I grew up with a railway line at the bottom of my garden and then went off to study transportation engineering at Napier polytechnic—now Napier university—in Edinburgh. As I come from Edinburgh, a key part of the railway industry that strikes me as being important is the Forth rail bridge, which was opened in 1890 and on which 4,000 workers worked. We need to see whether we can revitalise our rail industry, because much of its rolling stock and other supplies are no longer from this country. We have an opportunity to move forward to high-speed rail, as other countries have. We need to make sure not only that that high-speed rail is good for the environment, but that it stimulates the economy throughout the land and provides the shovel-ready jobs that have been mentioned. We could get the construction, civil engineering and railway industries working together to produce jobs immediately and to stimulate the economy.
When this country was growing, 100 years ago, the rail industry played a key part in that growth by improving transport links, but when we jump on to today, what do we see? We see opportunities for high-speed rail, with the Eurostar link taking passengers away from more polluting forms of transport such as air travel. We could extend the high-speed railway network throughout the UK, but I fear that opportunity has been largely missed because there has been a lack of clear vision from the Government. Many other countries have grasped that vision; there are new high-speed rail links in China, Russia, Brazil, India, Poland and Argentina, but what do we have in the UK? Very little.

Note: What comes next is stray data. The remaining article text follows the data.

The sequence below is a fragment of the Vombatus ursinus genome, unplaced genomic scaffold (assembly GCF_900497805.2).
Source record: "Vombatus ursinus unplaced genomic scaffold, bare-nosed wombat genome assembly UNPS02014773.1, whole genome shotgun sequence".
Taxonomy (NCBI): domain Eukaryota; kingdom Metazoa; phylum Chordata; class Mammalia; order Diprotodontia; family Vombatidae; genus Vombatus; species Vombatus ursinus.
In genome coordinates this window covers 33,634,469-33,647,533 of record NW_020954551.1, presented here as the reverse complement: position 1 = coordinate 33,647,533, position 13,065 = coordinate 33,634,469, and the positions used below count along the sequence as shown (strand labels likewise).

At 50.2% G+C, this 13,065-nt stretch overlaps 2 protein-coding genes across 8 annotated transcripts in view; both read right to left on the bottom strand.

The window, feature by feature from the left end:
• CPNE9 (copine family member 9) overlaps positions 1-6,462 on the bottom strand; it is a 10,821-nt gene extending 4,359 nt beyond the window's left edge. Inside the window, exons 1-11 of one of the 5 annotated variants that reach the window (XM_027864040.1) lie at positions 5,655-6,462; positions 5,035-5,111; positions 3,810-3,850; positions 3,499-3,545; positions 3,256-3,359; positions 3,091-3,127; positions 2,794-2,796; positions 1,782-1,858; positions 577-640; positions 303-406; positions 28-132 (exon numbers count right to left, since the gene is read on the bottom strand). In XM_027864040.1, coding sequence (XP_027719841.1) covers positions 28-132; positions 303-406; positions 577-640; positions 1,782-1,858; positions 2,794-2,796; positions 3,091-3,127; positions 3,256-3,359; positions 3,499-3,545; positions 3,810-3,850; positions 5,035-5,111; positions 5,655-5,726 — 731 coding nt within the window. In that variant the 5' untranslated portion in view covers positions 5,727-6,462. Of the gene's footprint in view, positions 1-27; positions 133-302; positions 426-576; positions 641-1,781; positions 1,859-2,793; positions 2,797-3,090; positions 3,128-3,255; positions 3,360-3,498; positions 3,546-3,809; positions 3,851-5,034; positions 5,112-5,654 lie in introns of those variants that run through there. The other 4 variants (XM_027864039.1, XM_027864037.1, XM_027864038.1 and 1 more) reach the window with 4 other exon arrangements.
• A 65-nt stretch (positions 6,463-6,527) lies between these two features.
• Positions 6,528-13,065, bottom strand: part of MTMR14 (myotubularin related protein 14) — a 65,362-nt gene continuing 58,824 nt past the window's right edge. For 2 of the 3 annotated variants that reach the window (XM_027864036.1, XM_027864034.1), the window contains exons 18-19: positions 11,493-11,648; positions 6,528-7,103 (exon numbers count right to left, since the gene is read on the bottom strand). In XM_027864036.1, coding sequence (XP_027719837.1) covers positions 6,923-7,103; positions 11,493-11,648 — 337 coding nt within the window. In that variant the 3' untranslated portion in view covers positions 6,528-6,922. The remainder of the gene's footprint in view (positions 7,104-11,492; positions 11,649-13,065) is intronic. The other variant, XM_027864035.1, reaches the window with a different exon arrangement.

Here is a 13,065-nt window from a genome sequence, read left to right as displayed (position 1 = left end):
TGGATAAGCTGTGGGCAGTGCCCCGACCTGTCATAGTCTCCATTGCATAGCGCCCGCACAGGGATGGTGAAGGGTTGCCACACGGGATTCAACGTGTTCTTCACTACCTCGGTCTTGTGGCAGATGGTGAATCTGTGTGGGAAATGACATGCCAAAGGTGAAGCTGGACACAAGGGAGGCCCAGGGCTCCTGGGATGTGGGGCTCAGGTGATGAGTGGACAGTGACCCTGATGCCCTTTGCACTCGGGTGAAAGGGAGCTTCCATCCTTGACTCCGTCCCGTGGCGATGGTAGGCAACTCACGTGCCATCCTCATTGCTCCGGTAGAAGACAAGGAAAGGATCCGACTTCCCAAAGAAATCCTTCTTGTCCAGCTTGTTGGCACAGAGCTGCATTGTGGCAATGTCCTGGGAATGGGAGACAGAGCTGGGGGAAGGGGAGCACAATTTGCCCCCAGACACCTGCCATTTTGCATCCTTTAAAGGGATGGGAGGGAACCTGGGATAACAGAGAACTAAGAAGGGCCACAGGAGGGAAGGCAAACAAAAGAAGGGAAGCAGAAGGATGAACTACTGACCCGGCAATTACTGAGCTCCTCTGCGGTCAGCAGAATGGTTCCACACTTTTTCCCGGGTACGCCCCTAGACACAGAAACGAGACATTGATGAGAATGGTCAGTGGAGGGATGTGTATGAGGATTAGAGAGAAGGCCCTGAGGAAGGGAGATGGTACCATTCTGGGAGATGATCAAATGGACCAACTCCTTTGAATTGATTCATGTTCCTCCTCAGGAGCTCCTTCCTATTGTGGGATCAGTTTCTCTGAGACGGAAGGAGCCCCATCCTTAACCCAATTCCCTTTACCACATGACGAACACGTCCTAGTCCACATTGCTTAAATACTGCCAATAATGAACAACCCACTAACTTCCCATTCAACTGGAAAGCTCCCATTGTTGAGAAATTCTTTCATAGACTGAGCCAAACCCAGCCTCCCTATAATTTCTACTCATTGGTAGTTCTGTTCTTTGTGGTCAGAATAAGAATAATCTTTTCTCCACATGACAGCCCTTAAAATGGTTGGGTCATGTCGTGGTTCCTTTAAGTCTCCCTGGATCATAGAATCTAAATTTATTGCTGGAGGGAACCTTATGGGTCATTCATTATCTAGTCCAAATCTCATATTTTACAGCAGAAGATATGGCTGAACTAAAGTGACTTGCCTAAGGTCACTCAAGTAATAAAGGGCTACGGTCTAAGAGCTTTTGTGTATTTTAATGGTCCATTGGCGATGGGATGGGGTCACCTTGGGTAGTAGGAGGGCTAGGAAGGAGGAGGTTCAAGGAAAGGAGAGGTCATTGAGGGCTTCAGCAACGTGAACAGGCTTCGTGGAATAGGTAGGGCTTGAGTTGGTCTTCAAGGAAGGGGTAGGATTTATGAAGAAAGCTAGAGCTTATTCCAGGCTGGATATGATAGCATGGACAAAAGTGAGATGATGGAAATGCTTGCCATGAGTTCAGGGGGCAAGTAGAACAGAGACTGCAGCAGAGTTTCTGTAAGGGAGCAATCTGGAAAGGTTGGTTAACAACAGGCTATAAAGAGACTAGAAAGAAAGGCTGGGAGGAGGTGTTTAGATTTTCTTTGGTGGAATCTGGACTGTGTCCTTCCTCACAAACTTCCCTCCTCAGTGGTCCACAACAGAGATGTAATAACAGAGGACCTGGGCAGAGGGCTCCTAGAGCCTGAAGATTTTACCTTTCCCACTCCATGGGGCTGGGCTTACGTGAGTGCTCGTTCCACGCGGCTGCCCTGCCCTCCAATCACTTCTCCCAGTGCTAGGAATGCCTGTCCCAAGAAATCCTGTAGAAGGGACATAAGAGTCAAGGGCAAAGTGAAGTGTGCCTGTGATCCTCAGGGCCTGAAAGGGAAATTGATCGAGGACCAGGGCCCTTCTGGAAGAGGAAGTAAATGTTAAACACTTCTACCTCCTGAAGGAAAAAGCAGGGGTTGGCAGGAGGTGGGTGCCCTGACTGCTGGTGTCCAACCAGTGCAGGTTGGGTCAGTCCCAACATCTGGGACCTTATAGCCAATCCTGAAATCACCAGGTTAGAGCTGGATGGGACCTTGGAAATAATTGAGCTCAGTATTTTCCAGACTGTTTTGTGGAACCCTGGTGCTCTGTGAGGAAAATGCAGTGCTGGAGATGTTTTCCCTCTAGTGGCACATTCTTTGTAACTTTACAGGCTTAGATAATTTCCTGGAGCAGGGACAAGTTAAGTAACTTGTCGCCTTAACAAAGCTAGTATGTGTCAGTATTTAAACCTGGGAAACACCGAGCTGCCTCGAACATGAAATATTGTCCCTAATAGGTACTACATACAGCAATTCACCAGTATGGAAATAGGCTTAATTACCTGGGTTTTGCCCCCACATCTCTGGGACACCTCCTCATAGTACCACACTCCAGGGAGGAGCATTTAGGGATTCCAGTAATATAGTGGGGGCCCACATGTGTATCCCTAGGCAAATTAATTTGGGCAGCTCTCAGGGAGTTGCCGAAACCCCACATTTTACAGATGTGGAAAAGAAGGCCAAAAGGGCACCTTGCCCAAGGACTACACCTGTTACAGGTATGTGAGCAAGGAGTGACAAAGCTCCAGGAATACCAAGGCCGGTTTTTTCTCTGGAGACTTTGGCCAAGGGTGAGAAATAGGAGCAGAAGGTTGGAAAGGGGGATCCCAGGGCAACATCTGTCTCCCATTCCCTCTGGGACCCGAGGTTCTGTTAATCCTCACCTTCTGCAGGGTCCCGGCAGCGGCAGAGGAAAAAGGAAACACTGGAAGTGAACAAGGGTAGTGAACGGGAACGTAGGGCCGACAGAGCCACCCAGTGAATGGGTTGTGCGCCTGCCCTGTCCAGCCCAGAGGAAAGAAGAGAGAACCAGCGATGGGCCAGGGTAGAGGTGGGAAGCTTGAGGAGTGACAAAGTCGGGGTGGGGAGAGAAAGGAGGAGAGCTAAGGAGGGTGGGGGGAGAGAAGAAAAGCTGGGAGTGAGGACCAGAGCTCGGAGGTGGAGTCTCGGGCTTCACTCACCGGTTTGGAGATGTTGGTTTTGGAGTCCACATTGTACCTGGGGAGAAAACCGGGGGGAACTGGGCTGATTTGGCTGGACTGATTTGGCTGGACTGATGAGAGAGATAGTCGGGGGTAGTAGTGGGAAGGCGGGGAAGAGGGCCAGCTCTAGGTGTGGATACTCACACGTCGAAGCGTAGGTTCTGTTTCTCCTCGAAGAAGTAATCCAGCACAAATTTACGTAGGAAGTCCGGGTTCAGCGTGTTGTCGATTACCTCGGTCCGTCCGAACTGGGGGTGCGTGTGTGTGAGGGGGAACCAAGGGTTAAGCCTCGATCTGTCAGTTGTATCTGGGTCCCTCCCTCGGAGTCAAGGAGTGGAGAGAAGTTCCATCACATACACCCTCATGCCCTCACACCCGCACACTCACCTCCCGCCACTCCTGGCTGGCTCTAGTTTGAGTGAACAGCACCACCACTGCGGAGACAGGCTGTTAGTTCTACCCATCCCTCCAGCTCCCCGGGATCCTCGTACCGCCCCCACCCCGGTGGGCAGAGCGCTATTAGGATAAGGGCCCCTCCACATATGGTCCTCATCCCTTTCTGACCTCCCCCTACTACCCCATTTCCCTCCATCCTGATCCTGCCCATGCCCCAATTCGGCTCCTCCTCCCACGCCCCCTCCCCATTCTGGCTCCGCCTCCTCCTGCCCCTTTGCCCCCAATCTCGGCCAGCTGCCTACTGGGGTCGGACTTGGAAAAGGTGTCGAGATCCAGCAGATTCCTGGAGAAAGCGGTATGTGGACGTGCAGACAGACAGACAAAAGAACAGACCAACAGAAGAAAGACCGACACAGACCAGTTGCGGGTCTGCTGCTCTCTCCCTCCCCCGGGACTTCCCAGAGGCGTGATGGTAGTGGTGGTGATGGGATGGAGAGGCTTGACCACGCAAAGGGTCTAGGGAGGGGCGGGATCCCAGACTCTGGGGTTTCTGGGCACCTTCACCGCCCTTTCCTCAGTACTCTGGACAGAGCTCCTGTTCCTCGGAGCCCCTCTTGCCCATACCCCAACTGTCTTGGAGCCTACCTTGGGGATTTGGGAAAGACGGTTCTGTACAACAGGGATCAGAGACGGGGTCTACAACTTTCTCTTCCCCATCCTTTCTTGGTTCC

There is a range of reasons for having high-speed rail, although I shall not spend too much time talking about them. One is the reduced impact on the environment of having high-speed rail links from cities such as my own, Edinburgh, from where 60 per cent. of flights go to other UK cities, causing a high level of pollution. Many of those flights come here to London, where there are protests about the need for a third runway at Heathrow airport. If we had a decent high-speed rail link, many people would decide not to fly, because they could jump on the train and it would take only a few hours to travel the length of the country. In other countries, there is clear evidence that where there are alternative high-speed rail journeys of three or four hours, people will happily move from the air to the railways. A good example of that is the Madrid to Barcelona line in Spain, which was opened in 2008, bringing massive benefits. Previously, trains had made up 15 per cent. of all journeys, but they now make up more than 50 per cent. That was one of the busiest aviation routes in the world, but it has been overtaken by trains.